After finding my Apeks Quantum dead the day before, I installed a new battery, and set it up for gauge mode (bottom timer) with decompression tables written out and stowed inside a ziploc bag in a pocket on the belt of my harness. My primary computer was the ever-reliable Shearwater Predator, with Rob diving his Cochrane (plus a Quantum) and Matt using a Uwatec.

After verifying that the large shoal marker was the correct one (about 12′ square at the base) we approached in the dive boat and the three of us dropped into the water without anchoring. Like the one near the Daryaw, an Osprey was in its nest on the top of the marker and didn’t seem very happy to see us. We were also a bit downriver when we entered so we had to swim against the current wearing our doubles and stage bottles which was a bit of a workout. The bottom was shallow around the shoal marker (think about it!) and we were able to stand up and catch our breath before submerging.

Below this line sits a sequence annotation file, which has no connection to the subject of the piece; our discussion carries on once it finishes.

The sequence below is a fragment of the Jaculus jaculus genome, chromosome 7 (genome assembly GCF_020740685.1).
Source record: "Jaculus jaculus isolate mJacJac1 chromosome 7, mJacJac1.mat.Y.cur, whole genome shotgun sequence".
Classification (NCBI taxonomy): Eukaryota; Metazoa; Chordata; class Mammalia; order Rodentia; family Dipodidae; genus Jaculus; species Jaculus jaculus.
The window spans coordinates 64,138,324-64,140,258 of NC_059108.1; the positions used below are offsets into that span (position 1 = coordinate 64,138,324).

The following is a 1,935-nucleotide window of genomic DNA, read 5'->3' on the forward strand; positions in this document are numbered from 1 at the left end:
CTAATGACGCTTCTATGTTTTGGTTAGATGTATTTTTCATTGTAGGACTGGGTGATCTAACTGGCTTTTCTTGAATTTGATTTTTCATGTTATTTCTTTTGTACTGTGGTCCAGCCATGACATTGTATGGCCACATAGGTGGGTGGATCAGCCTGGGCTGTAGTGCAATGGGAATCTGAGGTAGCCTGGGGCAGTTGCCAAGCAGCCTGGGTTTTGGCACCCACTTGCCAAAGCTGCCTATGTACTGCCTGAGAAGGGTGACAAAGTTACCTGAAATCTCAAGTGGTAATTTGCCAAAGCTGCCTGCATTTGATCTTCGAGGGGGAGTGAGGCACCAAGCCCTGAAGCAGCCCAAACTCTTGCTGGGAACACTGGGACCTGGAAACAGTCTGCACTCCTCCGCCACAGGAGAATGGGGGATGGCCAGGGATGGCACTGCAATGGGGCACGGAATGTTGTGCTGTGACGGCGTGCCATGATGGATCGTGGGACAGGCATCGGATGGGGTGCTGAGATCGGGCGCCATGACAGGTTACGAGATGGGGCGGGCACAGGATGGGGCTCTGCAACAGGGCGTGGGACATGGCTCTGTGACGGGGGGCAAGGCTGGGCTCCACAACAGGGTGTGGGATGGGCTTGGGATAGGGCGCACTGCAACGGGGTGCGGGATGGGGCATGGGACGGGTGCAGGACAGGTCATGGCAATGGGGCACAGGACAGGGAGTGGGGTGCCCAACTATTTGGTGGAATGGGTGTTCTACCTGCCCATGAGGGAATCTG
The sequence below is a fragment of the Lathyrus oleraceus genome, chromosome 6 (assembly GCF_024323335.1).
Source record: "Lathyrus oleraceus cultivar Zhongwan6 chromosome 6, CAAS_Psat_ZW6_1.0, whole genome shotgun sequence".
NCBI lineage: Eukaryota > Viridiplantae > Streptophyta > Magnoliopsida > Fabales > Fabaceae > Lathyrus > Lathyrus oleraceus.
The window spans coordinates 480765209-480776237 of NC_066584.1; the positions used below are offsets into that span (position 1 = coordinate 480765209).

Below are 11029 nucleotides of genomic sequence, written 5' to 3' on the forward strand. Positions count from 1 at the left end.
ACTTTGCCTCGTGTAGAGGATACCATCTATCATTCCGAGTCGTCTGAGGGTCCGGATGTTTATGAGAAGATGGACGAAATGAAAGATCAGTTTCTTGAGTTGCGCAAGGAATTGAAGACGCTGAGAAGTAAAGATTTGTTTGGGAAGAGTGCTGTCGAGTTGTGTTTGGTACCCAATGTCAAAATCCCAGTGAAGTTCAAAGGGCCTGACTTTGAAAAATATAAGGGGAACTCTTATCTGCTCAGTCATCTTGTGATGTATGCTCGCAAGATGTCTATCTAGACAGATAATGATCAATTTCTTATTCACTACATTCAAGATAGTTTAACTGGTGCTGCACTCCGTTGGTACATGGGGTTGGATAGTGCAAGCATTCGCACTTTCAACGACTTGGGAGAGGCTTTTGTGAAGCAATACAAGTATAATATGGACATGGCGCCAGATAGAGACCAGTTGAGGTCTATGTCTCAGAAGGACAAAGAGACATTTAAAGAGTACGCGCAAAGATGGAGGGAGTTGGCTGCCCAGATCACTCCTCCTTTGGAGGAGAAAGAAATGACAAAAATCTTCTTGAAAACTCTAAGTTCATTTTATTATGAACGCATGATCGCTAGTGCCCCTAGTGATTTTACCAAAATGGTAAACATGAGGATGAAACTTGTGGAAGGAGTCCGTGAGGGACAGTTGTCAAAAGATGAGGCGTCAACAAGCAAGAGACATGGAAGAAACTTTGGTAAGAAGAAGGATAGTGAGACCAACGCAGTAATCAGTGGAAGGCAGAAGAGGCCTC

We were told there was a line leading down to the wreck, but the only line we saw at the marker ran around about 1/2 its perimeter. We were also told we would go down to 30′ then up again to 10′ before going down the wall. This was also wrong, a fact not lost to us when we hit the first ledge at 54′. There is a lighthouse across the channel a little bit upriver, so our team of 3 headed off in that direction with Matt in front using his compass.

Using the narco stops plan we came up with the night before, we stopped at that ledge for half a minute or so. At 74′ I saw a line attached to a block and signalled it’s presence to Matt and Rob. We stopped again at about 100′ for another narcosis break and planned to the same at 150′ but instead ran into the Oconto at 141′ and did it there. The change in light level below 100′ was very apparent. We headed down the port side of the wreck, away from the wall and swam around and under the spars extending into the channel. Further down the wreck, and towards our maximum depth it closed in further and Rob, who was still under the spars at that time decided to turn and come to the outside at just about when I started signalling him to do just that. Wreck penetration at 175′ on air is not very safe – but without a line and on the first visit it’s just foolhardy, and I’m glad that I don’t dive with fools.